By | 2018-05-14T11:11:53+00:00 July 26th, 2016|Personal Injury|0 Comments

The roads can be a dangerous place and at Schulze Law we encourage everyone to stay safe and use as many precautions as possible.

One scenario on the streets, called “dooring” can be very serious and cause bodily injury. It’s illegal for drivers and passengers to open their doors into traffic. Don’t rely on others for your safety or expect others to protect you.

Massachusetts Dooring Law- Mass. Gen. Law Ch. 90 Section 14 states:
“No person shall open a door on a motor vehicle unless it is reasonably safe to do so without interfering with the movement of other traffic, including bicyclists and pedestrians.”

Violation of this statute is punishable by a maximum $100 fine, but, a citation could also be presented in a civil claim for damages by the injured cyclist as evidence of negligence. This means an act is considered negligent because it broke the law. The law is extremely important because it assigns clear liability to one party over another in a dooring situation. The vehicle occupants essentially have more control in avoiding this type of incident, but cyclists should absolutely attempt to avoid vehicle doors. Frequently, there isn’t enough time to react when a door suddenly flies open. This kind of statute is helpful because it allows there to be an incentive for people getting out of vehicles to check for oncoming traffic first and less frequency of dooring occurrences overall.

Massachusetts is one of 40 states to have a dooring law. According to the Boston Cyclist Safety Report, dooring crashes accounted for 14 percent of the total bicycle collisions in the city between 2009 and 2012.

Follow these tips to avoid getting “doored” as a biker and “dooring” someone when you’re a driver or passenger. If you hit someone with a door, you will be found at fault and cited for “dooring” and if you’re hit, you can be seriously injured and hurt. It is the responsibility of the vehicle occupant to avoid dooring a bicyclist. A person who unsafely exits a vehicle can be held liable for any resulting damage and injuries. The bicyclist is in danger of hitting the door and also potentially being knocked or forced into oncoming traffic.


Ways to Avoid Dooring When in a Car:

  1. Look behind you and be aware of your surroundings by utilizing the mirrors and by physically turning around before opening a door
  2. Get in the habit of opening a door with your right hand (as a driver), which will automatically put you in a position to look back
  3. Never forcefully launch or swing a door open. Slowly and carefully open it, once you have determined the area to be clear
  4. Upon exiting the vehicle, close it as quickly as possible and never leave it wide open


Ways to Attempt to Avoid Dooring When Riding a Bike:

  1. Be sure to ride outside of the “door zone”. This will make you more visible to drivers in front of you & behind you. The “door zone” is 3-5 feet to the left of parked cars. Since car doors are various lengths, try to ride as far away, while still remaining safe from other moving traffic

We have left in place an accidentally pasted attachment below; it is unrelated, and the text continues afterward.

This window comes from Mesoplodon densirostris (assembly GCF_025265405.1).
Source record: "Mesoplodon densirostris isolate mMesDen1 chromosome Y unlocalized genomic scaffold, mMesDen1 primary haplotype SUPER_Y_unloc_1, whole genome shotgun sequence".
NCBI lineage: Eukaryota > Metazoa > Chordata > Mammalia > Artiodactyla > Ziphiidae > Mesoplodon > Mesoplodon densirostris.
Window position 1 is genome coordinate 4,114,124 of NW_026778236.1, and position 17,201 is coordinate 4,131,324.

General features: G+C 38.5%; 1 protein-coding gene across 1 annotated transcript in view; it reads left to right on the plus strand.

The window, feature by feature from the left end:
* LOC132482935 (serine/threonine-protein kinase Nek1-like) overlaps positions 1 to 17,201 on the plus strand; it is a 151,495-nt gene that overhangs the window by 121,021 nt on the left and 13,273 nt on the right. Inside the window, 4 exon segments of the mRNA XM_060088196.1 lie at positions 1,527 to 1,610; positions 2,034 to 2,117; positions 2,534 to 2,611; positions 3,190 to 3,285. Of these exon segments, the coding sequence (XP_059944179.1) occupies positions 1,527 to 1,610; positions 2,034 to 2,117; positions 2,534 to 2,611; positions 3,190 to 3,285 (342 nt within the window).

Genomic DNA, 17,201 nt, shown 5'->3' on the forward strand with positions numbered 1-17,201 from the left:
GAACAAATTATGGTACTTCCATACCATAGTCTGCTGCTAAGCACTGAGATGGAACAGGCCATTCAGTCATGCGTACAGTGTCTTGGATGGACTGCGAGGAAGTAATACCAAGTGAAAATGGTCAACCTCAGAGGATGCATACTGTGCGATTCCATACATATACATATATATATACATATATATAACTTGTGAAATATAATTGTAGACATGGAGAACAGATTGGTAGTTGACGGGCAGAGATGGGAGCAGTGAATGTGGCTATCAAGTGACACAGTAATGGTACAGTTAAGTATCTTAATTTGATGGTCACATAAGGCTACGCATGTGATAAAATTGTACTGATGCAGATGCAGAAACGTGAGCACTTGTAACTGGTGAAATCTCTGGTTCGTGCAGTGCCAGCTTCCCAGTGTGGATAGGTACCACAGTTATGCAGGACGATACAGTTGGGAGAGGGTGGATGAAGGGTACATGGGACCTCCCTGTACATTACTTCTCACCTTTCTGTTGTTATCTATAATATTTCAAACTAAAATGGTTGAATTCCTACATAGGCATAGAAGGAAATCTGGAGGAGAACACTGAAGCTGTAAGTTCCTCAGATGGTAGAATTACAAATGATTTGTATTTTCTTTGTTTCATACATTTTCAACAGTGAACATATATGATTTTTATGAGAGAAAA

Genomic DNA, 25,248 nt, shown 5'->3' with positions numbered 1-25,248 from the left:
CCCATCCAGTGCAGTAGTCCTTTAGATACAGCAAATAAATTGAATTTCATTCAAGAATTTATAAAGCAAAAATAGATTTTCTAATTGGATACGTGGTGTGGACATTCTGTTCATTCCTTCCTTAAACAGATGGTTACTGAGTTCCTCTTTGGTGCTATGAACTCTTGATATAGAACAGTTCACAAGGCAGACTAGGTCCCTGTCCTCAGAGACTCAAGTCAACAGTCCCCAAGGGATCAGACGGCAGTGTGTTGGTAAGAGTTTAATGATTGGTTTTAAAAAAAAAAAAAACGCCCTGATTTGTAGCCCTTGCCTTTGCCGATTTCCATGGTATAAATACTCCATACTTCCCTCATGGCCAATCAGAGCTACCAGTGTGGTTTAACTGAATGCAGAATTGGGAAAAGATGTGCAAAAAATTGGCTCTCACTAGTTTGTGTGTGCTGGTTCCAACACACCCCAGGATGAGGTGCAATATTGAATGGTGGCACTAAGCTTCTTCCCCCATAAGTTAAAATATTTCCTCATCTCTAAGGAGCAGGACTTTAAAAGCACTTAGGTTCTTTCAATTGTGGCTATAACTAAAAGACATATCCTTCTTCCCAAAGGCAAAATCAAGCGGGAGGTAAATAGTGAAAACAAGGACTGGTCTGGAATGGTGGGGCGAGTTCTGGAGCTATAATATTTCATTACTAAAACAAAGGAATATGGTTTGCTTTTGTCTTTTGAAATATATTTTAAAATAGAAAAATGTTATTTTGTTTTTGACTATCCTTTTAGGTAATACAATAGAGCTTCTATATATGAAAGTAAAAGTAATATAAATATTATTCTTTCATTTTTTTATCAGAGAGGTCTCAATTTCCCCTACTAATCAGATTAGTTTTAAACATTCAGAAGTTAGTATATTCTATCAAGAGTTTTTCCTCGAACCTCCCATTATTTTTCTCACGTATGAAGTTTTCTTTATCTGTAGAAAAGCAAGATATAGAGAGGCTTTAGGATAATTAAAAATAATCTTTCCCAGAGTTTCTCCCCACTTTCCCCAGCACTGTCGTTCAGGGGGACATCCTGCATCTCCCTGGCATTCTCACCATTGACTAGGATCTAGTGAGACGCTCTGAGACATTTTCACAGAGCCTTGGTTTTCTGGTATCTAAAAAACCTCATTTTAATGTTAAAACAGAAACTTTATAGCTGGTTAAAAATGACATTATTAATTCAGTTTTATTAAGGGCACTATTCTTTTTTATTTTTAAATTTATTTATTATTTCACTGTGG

2. If you’re in an unprotected bike lane, stay toward the outside of the lane and don’t ride right next to parked cars
  3. Stay aware and avoid distraction. Keep an eye on actively parking cars and for drivers exiting their vehicles
  4. Be cautious of passenger vehicles (taxis, Ubers, buses, etc.) and always pass on the left to avoid making contact with drivers entering or exiting the roadway
  5. Use a bell, horn or your voice to communicate with drivers and passengers who are opening their doors
  6. Plan ahead so you are more familiar with your surroundings and be mindful of your speed
  7. Wear a helmet! Although this may not prevent an accident, it will help protect you and decrease the severity of a potential injury


Steps to Take if You Are Doored:

  1. Seek medical attention depending on the severity of the incident, if necessary. Your health and physical safety is top priority
  2. Call or ask someone to call 911 and ask for police assistance
  3. If you are able, request the driver to remain at the scene until the police arrive. In the case they refuse to stay or don’t provide an ID, obtain their description and the car’s description, the vehicle’s license plate # and state of issue. Get as much information as possible
  4. Ask for the driver’s license and insurance card. Write down the name, address, date of birth, and insurance information
  5. If there are witnesses, get their names and contact info. Ask them to please stay until the police arrive


When the Police Arrive:

  1. Ask them to take an incident report and get the reporting police officer’s name and badge number
  2. If you’ve been doored, the officer should cite the motorist for the violation. Make sure and confirm this has occurred.
  3. If there are witnesses, ask for the police to speak with them


Remember, it’s a two-way street. When you are the driver or passenger in a car, always ensure to look behind and around the vehicle for oncoming bikes before opening your door – it’s the law!

Stay safe and if you or a loved one ever find yourself involved in an accident or “dooring” situation, contact the experienced team at Schulze Law to help fight for you and protect your rights. Reach us at (857) 300-5300, 24 hours a day/ 7 days a week. Our after hours number is (800) 894-9267 x LAW1 (5291).

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About the Author:

Jacqueline Seni